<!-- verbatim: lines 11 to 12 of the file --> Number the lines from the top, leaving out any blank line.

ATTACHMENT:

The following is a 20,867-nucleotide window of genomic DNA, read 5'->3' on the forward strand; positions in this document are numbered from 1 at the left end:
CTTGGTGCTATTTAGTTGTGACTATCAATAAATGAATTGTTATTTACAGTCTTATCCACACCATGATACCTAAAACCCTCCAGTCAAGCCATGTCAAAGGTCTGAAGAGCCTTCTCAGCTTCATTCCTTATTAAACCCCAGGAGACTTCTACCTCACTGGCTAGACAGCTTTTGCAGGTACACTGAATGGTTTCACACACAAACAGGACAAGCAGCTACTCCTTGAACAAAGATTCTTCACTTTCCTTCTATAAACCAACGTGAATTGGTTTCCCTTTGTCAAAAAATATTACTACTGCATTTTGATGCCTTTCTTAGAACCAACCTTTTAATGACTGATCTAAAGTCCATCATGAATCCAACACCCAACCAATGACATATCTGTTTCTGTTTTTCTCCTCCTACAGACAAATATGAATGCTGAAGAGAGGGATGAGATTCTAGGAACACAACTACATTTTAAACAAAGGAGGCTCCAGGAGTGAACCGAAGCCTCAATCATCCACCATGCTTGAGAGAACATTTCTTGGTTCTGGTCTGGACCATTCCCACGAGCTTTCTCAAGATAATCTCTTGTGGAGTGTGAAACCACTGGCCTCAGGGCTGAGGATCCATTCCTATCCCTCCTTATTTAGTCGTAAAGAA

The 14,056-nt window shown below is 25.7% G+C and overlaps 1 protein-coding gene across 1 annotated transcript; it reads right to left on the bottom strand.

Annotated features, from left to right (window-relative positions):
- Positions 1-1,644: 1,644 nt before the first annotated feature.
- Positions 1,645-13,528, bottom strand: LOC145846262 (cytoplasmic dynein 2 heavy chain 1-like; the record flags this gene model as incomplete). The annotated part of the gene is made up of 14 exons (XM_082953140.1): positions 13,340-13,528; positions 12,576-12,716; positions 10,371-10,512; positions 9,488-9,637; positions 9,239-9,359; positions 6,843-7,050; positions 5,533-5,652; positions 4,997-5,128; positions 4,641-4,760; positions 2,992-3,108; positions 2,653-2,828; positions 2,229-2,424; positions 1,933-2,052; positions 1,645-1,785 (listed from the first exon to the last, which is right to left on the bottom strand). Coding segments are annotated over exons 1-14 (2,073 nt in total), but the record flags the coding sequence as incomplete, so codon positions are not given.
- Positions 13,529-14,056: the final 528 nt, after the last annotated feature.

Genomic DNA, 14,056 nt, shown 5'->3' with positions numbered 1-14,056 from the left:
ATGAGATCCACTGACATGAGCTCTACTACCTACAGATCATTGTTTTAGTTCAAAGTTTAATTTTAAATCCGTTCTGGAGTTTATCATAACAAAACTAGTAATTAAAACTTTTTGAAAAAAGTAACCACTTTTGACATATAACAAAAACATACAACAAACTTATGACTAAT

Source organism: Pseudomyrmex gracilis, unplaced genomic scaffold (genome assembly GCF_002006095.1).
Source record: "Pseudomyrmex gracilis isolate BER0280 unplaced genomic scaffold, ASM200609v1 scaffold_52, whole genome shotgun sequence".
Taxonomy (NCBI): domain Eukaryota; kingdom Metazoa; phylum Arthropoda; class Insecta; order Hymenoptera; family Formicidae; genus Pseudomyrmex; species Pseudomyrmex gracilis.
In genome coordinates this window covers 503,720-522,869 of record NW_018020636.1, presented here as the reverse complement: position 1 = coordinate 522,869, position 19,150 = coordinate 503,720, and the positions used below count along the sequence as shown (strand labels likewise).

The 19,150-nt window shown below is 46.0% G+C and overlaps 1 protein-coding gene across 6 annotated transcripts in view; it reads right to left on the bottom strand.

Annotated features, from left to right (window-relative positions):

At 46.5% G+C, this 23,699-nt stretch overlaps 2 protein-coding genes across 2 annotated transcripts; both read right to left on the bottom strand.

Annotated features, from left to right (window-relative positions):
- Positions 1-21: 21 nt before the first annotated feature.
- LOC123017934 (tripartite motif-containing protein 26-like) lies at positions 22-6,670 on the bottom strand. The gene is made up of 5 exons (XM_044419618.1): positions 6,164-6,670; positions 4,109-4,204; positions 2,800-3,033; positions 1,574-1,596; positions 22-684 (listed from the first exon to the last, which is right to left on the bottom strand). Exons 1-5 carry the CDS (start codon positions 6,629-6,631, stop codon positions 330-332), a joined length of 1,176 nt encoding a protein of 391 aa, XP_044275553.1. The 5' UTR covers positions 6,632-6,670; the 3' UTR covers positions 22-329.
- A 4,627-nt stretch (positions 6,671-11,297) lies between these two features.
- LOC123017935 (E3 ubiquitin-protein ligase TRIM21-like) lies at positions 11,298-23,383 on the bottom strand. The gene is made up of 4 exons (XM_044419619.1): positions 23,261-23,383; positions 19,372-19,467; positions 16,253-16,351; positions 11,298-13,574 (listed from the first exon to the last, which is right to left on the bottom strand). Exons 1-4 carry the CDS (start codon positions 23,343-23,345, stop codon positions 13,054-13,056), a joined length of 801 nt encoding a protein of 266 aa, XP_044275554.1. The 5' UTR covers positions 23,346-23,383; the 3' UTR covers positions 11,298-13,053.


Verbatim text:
Source record: "Pseudomyrmex gracilis isolate BER0280 unplaced genomic scaffold, ASM200609v1 scaffold_52, whole genome shotgun sequence".
Taxonomy (NCBI): domain Eukaryota; kingdom Metazoa; phylum Arthropoda; class Insecta; order Hymenoptera; family Formicidae; genus Pseudomyrmex; species Pseudomyrmex gracilis.